Of course, that sensor is a little too fast for most people, but that just means it’s just as great for pros as it is for non-pro gamers who will appreciate those effortless movements. And, if you prefer playing at higher DPIs, you’ll be happy to know that its 106g weight adds a bit of heft to help you control the mouse better.

(Image credit: Future / Michelle Rae Uy)

While the sensor didn’t get an update (not that it needed one), Logitech G has undoubtedly given its Lightspeed wireless connectivity a boost. Not only does the Logitech G502 X Plus use a wireless protocol that’s 68% faster in response rate than the previous generation, but it’s also capable of sharing one Lightspeed receiver with another compatible Lightspeed peripheral like our favorite, the Logitech G915 TKL, saving you a USB port.

The battery life is better as well. While the Logitech G502 Lightspeed Wireless tops at 60 hours without RGB lighting (up to 48 hours with RGB turned on), the Logitech G502 X Plus knocks it out of the park with up to 120 hours without lighting. Since it does have more RGB zones than its predecessor, however, it only gives you up to 37 hours with its RGB blasting away.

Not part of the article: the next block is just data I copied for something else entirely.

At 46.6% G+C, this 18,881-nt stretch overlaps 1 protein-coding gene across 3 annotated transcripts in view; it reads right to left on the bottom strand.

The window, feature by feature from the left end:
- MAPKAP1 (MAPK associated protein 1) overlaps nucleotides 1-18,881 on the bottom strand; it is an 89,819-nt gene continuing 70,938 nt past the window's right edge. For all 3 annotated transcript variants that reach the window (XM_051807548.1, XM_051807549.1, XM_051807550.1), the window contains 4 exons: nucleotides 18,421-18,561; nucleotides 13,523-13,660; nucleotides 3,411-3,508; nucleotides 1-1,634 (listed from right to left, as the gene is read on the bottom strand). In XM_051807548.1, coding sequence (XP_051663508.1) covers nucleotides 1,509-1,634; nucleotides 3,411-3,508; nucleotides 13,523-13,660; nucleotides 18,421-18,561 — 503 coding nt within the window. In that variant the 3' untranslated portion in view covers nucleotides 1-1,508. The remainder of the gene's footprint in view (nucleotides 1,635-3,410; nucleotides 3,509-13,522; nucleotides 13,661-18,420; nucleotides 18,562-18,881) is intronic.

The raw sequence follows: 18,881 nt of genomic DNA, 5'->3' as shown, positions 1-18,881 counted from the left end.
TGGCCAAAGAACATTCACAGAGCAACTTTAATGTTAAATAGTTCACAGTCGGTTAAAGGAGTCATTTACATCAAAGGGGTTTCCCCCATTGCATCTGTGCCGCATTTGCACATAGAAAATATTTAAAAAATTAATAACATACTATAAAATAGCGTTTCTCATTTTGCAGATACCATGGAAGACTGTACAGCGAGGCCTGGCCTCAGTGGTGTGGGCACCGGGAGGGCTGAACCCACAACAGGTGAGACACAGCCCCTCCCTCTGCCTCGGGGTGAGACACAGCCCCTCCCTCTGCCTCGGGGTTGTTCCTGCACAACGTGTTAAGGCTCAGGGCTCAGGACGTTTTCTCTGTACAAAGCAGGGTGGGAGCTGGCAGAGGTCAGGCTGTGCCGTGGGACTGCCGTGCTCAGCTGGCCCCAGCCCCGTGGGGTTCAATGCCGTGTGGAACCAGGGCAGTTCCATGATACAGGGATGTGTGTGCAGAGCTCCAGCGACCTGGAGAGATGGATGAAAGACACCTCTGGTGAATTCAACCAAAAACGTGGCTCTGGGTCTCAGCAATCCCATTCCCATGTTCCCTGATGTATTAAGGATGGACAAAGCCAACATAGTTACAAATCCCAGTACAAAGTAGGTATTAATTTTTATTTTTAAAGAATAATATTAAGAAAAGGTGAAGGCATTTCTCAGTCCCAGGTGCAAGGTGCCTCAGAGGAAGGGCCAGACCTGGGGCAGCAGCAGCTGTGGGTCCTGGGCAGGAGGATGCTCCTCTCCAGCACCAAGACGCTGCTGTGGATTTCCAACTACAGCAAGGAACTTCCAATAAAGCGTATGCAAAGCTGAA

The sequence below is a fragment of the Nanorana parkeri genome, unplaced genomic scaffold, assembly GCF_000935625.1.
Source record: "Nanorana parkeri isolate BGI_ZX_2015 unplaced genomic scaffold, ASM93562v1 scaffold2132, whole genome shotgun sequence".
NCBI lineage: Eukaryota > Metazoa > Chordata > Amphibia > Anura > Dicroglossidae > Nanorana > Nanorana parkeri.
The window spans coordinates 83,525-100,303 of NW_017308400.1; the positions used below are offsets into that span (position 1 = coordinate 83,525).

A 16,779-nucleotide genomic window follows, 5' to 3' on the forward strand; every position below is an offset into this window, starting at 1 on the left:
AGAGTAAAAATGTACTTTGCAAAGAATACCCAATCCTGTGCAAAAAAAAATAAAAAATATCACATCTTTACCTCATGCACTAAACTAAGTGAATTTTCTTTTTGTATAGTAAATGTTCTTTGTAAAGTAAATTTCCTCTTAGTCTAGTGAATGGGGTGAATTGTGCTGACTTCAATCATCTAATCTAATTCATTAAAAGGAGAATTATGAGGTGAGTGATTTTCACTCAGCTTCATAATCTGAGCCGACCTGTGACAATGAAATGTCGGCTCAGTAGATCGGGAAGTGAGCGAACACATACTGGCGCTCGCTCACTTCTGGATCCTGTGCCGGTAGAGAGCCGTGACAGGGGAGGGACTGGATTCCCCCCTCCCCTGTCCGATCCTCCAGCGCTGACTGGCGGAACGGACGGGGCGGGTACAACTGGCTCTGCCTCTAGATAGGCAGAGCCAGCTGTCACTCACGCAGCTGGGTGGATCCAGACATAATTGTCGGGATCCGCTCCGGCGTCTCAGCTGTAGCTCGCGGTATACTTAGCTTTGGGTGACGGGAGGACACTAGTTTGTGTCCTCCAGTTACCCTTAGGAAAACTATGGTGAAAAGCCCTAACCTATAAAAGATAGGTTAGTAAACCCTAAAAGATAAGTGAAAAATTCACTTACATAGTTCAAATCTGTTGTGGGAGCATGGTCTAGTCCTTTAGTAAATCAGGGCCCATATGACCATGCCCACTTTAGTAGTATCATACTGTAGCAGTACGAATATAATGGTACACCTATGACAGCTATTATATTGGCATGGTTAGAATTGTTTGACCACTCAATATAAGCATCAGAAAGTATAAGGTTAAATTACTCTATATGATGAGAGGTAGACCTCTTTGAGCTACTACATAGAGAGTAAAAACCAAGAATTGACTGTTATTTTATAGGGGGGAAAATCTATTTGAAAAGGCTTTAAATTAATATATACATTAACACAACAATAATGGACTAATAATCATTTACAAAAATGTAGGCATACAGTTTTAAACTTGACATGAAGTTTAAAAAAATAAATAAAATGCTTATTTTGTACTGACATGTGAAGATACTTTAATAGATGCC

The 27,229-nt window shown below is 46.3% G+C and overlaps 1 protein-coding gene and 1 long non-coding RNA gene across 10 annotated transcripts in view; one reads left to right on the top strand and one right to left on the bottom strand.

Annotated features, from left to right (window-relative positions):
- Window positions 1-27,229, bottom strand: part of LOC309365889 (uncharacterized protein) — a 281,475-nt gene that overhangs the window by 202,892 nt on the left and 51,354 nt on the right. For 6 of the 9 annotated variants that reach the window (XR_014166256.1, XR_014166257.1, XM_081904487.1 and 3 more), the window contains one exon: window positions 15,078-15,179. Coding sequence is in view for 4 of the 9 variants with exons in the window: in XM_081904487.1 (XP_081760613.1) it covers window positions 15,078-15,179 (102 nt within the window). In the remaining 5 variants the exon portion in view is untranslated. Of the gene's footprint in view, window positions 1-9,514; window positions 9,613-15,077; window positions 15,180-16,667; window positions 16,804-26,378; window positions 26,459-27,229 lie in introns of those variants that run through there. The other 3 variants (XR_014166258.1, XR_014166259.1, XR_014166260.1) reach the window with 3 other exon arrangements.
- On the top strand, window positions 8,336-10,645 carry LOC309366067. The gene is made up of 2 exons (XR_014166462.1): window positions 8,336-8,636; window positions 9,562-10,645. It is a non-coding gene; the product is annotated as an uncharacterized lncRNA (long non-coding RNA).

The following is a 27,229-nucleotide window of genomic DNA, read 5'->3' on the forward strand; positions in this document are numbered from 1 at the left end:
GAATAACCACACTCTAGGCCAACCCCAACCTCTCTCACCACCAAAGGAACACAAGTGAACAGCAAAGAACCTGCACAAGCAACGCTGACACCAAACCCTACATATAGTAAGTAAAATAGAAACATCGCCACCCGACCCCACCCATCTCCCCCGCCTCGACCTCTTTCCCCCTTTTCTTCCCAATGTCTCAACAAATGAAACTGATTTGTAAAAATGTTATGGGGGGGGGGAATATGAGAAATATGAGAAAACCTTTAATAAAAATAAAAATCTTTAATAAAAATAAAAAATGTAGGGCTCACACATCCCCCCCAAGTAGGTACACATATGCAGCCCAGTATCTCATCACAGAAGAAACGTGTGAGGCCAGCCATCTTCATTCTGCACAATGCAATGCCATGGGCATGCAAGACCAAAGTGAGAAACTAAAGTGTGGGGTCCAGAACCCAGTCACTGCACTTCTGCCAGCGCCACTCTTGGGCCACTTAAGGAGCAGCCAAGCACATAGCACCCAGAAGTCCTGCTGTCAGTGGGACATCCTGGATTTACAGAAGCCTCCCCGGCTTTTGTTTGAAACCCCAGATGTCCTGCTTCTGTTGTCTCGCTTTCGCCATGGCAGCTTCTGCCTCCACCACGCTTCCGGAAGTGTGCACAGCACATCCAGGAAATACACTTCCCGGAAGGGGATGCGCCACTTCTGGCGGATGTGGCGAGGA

Performance: 5 / 5

(Image credit: Future / Michelle Rae Uy)

Should I buy the Logitech G502 X Plus?

(Image credit: Future / Michelle Rae Uy)

Buy it if…

Don’t buy it if…

Also consider

Logitech G502 X Plus: Report card

ValueThe Logitech G502 X Plus is worth it in price, even if it is expensive. However, the fact that you have to pay $100+/£100+ more for wireless charging is a turnoff.3.5 / 5DesignAn attractive design, good ergonomics, and buttons that are satisfying to click make the Logitech G502 X Plus among the best mice to game with.4.9 / 5PerformanceThe Logitech G502 X Plus is made for speed with that legendary 25K sensor as well as a new hybrid switch and a new wireless connectivity protocol.5 / 5TotalWith not a lot of misses, the Logitech G502 X Plus is among the best gaming mouse hits we’ve tested in recent years.4.5 / 5

First reviewed August 2022